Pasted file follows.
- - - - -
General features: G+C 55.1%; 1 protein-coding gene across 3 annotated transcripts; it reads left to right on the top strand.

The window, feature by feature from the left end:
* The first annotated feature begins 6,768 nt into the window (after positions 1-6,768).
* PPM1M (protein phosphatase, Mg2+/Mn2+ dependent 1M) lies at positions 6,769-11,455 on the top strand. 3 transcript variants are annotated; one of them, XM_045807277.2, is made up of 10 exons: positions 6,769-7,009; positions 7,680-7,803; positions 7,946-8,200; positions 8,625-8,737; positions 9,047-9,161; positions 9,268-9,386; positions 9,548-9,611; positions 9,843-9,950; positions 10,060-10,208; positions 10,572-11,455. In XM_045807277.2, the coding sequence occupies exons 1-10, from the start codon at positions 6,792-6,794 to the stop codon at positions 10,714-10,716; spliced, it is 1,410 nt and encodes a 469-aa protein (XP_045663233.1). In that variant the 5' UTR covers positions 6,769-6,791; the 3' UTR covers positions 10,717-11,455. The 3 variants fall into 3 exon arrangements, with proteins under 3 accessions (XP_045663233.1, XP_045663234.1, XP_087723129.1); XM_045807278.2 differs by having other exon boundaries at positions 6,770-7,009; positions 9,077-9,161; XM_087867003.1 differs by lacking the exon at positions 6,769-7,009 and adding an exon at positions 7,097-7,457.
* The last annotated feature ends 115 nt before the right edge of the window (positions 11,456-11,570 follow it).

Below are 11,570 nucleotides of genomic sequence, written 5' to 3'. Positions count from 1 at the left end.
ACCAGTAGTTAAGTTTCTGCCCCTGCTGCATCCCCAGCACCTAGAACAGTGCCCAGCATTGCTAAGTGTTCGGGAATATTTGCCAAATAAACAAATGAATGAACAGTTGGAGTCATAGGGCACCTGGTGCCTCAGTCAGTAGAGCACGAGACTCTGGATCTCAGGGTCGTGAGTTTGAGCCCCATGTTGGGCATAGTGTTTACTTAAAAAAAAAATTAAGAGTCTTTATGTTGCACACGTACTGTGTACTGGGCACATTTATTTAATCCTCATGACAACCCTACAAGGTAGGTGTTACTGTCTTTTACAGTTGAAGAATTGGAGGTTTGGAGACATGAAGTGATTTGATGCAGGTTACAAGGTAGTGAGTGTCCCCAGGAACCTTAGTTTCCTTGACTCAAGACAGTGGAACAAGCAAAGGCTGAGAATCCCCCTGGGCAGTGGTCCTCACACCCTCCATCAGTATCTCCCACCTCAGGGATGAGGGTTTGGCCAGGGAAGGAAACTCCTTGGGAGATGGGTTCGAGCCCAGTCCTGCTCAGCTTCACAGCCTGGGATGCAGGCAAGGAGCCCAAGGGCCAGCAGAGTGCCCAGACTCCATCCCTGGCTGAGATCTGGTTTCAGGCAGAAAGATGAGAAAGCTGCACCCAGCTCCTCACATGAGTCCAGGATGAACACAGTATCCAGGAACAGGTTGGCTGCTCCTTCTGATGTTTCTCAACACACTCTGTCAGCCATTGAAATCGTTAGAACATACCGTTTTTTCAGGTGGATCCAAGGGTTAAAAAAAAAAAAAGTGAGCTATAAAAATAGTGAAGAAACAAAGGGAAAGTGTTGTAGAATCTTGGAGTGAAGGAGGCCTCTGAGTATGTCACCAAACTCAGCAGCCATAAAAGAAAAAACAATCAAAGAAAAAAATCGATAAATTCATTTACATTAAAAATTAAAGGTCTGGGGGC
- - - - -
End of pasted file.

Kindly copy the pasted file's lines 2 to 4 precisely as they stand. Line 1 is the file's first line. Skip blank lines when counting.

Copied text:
The window, feature by feature from the left end:
* The first annotated feature begins 6,768 nt into the window (after positions 1-6,768).
* PPM1M (protein phosphatase, Mg2+/Mn2+ dependent 1M) lies at positions 6,769-11,455 on the top strand. 3 transcript variants are annotated; one of them, XM_045807277.2, is made up of 10 exons: positions 6,769-7,009; positions 7,680-7,803; positions 7,946-8,200; positions 8,625-8,737; positions 9,047-9,161; positions 9,268-9,386; positions 9,548-9,611; positions 9,843-9,950; positions 10,060-10,208; positions 10,572-11,455. In XM_045807277.2, the coding sequence occupies exons 1-10, from the start codon at positions 6,792-6,794 to the stop codon at positions 10,714-10,716; spliced, it is 1,410 nt and encodes a 469-aa protein (XP_045663233.1). In that variant the 5' UTR covers positions 6,769-6,791; the 3' UTR covers positions 10,717-11,455. The 3 variants fall into 3 exon arrangements, with proteins under 3 accessions (XP_045663233.1, XP_045663234.1, XP_087723129.1); XM_045807278.2 differs by having other exon boundaries at positions 6,770-7,009; positions 9,077-9,161; XM_087867003.1 differs by lacking the exon at positions 6,769-7,009 and adding an exon at positions 7,097-7,457.